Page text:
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France has more reason to leave EU than Britain: Le Pen

France has even more reason than Britain to leave the EU, far-right National Front head Marine Le Pen said Friday six days ahead of Britain's referendum, calling for a Europe "a la carte".

France has more reason to leave EU than Britain: Le Pen
Photo: AFP
Speaking before a meeting in Vienna of other “patriotic” European parties, Le Pen also said it would be “indecent” for either side in the debate to capitalise on Thursday's murder of British MP Jo Cox.
   
“France possibly has a thousand more reasons to want to leave the EU than the English,” and all bloc members “need to question their relations with the EU,” Le Pen told a news conferrence.
   
The strength of the Brexit camp ahead of the June 23 on whether to leave the 28-nation bloc was a “strong sign” of a popular awakening, she said.
   
Le Pen, who expected to make a strong run for the French presidency in 2017, also warned British voters not to be swayed by predictions of “the most unimaginable catastrophes” if Britain leaves the EU.
   
If elected next year, Le Pen has declared she would become “Madame Frexit” and call a referendum on France's EU membership within six months.
   
Appearing with Heinz-Christian Strache of Austria's Freedom Party (FPOe), Le Pen said Europe needed to be more “a la carte” with members able to can pick-and-choose areas of closer integration.
   
“We want to spread this idea of Europe 'a la carte' that some countries have already attained, like Denmark… and Britain of course,” she added,  saying it was the only way “to ensure a prosperous and peaceful future” in a bloc riven by “confusion and chaos”.
   
Le Pen was in Vienna for a “Patriotic Spring” event with the Europe for Nations and Freedom alliance, the nine-country European parliamentary bloc that she chairs.
   
Among those expected to attend the event later on Friday were Lorenzo Fontana of Italy's Northern League, Marcus Pretzell from Alternative for Germany (AfD), Gerolf Annemans from Belgium's Vlaams Belang (Flemish Interest) and former UK Independence Party (UKIP) member Janice Atkinson.
   
Populist parties across Europe and beyond have gained traction in recent years, with their alarm over immigration and attacks on the political “elite” resonating strongly with voters.
   
In Austria, Norbert Hofer of the FPOe — who welcomed Le Pen to Vienna with a kiss on her hand — last month came close to being elected to the largely ceremonial but coveted post of president. The party has contested the result.

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TRAVEL NEWS

Amber alert: Travellers to France warned of another busy weekend at UK ports

A week after chaotic scenes and 6-hour queues at the port of Dover, the British motoring organisation the AA has issued an amber traffic warning, and says it expects cross-Channel ports to be very busy once again this weekend as holidaymakers head to France.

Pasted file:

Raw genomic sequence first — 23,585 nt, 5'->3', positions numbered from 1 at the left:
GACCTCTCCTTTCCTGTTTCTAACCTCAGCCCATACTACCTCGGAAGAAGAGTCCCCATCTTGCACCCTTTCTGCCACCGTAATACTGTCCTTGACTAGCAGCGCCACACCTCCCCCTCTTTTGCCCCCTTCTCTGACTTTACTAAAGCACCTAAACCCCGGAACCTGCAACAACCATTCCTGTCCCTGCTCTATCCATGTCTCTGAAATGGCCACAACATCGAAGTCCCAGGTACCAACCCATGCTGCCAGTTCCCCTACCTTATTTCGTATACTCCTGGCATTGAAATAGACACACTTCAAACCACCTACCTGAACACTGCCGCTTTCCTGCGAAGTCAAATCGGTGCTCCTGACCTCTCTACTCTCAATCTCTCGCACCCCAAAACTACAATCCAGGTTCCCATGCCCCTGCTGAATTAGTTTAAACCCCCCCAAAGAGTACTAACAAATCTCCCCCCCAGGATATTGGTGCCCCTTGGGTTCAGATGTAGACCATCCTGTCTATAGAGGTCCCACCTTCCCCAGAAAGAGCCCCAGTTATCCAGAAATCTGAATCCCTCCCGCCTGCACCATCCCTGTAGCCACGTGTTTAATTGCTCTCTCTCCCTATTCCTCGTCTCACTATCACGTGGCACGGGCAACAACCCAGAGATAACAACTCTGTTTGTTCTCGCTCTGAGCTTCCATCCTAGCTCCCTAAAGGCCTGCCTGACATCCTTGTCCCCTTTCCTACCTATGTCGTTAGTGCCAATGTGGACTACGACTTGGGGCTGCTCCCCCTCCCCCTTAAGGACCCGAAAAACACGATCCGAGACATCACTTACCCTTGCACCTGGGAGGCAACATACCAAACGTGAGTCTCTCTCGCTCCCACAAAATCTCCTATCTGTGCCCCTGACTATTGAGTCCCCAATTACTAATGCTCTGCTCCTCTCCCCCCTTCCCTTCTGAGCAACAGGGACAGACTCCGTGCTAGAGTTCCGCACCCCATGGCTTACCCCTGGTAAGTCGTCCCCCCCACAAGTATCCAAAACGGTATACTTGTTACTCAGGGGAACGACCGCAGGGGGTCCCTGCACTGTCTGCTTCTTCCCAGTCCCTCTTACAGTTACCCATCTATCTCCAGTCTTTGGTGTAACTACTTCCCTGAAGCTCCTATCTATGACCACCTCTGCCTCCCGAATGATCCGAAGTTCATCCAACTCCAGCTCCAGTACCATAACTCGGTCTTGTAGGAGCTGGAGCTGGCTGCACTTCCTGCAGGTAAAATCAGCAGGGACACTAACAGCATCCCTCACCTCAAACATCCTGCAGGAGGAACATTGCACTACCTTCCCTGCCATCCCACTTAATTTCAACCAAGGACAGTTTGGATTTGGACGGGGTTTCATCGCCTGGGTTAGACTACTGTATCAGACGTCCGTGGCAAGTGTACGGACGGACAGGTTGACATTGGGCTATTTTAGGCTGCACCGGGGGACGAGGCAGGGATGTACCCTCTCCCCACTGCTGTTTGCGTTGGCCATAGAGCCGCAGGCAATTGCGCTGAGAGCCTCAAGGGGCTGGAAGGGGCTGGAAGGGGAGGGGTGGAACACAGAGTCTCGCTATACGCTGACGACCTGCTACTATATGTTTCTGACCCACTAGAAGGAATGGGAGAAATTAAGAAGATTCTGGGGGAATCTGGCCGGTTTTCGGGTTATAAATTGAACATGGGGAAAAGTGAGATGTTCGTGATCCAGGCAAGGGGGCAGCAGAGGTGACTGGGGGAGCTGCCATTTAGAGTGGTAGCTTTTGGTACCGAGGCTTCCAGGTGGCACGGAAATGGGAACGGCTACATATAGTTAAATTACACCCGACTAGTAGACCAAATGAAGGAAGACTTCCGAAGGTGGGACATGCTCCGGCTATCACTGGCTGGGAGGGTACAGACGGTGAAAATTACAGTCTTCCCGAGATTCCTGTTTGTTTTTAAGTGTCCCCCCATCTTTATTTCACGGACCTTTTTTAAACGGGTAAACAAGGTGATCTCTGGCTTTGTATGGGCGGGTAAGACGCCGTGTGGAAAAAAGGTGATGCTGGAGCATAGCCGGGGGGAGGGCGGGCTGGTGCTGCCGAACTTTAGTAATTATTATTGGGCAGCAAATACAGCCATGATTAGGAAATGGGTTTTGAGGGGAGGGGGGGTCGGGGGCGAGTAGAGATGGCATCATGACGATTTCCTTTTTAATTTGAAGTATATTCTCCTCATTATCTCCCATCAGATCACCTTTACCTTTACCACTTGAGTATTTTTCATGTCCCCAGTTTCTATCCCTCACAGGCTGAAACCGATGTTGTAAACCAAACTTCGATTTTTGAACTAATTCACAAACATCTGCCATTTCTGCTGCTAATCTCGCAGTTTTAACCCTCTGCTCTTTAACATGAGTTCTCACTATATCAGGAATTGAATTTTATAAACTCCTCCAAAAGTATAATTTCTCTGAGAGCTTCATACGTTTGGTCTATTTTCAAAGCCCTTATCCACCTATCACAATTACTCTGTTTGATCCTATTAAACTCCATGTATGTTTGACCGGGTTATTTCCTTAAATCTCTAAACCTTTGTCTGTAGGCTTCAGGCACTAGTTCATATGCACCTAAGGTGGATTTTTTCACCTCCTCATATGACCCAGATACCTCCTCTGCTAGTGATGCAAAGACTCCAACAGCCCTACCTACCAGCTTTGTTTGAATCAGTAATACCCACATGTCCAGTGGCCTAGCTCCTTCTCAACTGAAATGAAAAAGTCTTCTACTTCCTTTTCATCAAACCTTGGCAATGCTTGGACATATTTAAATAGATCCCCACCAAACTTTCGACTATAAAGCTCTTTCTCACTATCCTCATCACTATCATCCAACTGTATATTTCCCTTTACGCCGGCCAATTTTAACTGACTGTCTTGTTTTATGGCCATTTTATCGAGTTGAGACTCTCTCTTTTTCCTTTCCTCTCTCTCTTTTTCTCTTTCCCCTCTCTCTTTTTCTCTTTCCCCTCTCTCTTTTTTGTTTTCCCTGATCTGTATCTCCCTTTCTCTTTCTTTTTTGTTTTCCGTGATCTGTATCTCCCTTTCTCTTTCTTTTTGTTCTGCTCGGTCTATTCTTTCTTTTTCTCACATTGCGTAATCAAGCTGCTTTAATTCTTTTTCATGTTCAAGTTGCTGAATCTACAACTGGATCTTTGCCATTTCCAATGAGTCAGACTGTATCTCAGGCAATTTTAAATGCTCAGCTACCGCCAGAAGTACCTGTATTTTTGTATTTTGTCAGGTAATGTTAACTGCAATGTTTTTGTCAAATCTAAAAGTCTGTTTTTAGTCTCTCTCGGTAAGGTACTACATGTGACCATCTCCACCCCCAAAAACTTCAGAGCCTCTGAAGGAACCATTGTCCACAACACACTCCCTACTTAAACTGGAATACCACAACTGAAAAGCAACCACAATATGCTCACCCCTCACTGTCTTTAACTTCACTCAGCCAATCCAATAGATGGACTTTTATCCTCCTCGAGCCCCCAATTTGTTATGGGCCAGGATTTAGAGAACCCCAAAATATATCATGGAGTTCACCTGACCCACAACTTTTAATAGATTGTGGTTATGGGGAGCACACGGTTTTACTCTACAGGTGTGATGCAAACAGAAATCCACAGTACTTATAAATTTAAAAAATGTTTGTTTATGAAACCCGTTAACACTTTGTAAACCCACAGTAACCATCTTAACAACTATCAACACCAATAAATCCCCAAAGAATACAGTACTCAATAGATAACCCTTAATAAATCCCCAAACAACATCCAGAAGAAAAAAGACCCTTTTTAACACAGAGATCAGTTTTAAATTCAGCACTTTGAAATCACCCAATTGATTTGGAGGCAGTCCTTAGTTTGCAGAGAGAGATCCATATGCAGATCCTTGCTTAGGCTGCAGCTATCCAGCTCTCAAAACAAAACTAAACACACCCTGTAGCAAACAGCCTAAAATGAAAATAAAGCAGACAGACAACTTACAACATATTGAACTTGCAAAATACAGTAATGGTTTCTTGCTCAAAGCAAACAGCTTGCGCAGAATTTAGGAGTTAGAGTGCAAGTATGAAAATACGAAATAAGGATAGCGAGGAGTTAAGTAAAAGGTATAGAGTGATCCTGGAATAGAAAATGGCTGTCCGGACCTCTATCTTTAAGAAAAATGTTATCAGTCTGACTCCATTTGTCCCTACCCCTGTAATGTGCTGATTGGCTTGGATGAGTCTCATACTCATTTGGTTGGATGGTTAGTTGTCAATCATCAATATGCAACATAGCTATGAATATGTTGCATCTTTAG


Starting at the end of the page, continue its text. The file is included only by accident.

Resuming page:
Amber alert: Travellers to France warned of another busy weekend at UK ports

The AA issued the amber warning on Thursday for the whole of the UK, the first time that it has issued this type of warning in advance.

Roads across the UK are predicted to be extremely busy due to a combination of holiday getaways, several large sporting events and a rail strike – but the organisation said that it expected traffic to once again be very heavy around the port of Dover and the Channel Tunnel terminal at Folkestone.

Last weekend there was gridlock in southern England and passengers heading to France enduring waits of more than six hours at Dover, and four hours at Folkestone.

The AA said that while it doesn’t expect quite this level of chaos to be repeated, congestion was still expected around Dover and Folkestone.

On Thursday ferry operator DFDS was advising passengers to allow two hours to get through check-in and border controls, while at Folkestone, the Channel Tunnel operators only said there was a “slightly longer than usual” wait for border controls.

In both cases, passengers who miss their booked train or ferry while in the queue will be accommodated on the next available crossing with no extra charge.

Last weekend was the big holiday ‘getaway’ weekend as schools broke up, and a technical fault meant that some of the French border control team were an hour late to work, adding to the chaos. 

But the underlying problems remain – including extra checks needed in the aftermath of Brexit, limited space for French passport control officers at Dover and long lorry queues on the motorway heading to Folkestone.

OPINION UK-France travel crisis will only be solved when the British get real about Brexit

The port of Dover expects 140,000 passengers, 45,000 cars and 18,000 freight vehicles between Thursday and Sunday, and queues were already starting to build on Thursday morning.

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